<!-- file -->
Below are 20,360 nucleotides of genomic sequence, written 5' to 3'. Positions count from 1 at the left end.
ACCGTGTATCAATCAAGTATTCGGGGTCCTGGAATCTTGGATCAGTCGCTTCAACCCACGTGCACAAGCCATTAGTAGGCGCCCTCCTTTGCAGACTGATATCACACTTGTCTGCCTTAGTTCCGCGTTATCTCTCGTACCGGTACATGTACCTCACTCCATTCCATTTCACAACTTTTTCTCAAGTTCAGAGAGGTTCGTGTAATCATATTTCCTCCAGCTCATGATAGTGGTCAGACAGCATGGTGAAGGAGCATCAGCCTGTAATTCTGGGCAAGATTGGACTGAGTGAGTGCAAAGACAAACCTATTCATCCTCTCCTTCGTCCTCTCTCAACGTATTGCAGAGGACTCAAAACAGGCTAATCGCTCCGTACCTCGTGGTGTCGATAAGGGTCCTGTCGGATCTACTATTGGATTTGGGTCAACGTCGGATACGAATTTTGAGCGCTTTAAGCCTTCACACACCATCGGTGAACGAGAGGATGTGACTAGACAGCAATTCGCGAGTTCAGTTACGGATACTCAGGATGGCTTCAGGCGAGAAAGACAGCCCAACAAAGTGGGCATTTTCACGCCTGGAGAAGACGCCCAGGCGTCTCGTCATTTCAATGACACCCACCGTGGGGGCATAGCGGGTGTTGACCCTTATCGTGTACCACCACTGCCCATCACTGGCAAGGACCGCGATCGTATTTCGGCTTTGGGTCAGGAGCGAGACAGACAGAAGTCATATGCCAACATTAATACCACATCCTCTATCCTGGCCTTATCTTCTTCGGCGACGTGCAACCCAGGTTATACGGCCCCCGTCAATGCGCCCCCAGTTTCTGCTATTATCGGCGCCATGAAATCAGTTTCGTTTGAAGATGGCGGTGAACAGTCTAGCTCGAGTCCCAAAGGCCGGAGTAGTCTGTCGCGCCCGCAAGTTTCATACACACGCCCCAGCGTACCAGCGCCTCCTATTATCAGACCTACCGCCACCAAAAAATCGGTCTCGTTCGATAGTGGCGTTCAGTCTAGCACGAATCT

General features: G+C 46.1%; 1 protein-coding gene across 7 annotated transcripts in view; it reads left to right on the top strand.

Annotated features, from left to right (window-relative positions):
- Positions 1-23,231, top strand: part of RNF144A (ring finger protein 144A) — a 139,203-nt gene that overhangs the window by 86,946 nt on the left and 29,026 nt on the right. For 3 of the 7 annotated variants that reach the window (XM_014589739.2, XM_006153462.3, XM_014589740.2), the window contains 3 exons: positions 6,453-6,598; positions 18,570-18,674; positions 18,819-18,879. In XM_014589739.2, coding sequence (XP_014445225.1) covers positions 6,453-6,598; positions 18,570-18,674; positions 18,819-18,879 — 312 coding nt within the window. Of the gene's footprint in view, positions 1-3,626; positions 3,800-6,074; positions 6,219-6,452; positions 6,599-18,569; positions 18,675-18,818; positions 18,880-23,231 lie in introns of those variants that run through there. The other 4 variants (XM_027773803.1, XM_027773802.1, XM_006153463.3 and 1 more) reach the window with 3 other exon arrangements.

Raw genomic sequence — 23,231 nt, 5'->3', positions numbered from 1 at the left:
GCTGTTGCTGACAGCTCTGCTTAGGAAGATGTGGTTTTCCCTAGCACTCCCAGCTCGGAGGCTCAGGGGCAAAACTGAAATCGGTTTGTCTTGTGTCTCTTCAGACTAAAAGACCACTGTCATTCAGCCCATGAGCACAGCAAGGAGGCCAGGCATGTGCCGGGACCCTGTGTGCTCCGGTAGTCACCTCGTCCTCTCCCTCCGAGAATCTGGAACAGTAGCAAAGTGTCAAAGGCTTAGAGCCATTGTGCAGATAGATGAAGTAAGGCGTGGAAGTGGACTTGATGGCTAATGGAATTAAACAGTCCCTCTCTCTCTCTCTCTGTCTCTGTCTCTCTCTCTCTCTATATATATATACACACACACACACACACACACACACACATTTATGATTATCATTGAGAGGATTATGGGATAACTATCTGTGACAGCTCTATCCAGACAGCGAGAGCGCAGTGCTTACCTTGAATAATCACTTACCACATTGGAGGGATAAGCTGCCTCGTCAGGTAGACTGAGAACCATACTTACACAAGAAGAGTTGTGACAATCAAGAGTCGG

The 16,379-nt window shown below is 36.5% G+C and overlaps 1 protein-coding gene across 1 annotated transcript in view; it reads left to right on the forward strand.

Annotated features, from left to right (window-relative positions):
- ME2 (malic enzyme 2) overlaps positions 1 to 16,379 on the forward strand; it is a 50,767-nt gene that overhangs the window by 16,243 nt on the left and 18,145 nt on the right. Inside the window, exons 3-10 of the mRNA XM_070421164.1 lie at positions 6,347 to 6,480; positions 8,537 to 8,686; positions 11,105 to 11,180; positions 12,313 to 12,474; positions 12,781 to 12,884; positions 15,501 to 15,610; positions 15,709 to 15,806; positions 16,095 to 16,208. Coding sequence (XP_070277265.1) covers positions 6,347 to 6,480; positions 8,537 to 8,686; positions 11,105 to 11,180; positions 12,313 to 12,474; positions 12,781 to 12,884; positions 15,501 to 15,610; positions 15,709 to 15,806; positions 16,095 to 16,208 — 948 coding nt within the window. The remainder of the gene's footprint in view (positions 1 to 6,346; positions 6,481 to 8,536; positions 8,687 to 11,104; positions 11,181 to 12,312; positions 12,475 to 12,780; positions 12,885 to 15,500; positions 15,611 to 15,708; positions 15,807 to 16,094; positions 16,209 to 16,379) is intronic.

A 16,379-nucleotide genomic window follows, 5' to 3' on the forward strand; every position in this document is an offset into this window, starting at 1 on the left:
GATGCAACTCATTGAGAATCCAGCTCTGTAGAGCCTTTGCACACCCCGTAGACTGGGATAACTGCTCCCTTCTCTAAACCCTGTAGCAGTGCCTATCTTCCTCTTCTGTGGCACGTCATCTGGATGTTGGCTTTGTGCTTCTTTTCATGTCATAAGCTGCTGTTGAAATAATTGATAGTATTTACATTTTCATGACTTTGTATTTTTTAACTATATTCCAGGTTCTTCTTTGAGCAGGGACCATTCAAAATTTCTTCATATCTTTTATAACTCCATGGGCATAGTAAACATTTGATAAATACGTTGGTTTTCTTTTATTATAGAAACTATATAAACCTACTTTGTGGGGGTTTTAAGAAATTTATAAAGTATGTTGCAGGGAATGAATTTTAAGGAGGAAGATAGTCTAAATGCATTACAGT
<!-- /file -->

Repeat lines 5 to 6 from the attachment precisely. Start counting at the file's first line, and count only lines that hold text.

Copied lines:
- Positions 1-23,231, top strand: part of RNF144A (ring finger protein 144A) — a 139,203-nt gene that overhangs the window by 86,946 nt on the left and 29,026 nt on the right. For 3 of the 7 annotated variants that reach the window (XM_014589739.2, XM_006153462.3, XM_014589740.2), the window contains 3 exons: positions 6,453-6,598; positions 18,570-18,674; positions 18,819-18,879. In XM_014589739.2, coding sequence (XP_014445225.1) covers positions 6,453-6,598; positions 18,570-18,674; positions 18,819-18,879 — 312 coding nt within the window. Of the gene's footprint in view, positions 1-3,626; positions 3,800-6,074; positions 6,219-6,452; positions 6,599-18,569; positions 18,675-18,818; positions 18,880-23,231 lie in introns of those variants that run through there. The other 4 variants (XM_027773803.1, XM_027773802.1, XM_006153463.3 and 1 more) reach the window with 3 other exon arrangements.

Raw genomic sequence — 23,231 nt, 5'->3', positions numbered from 1 at the left: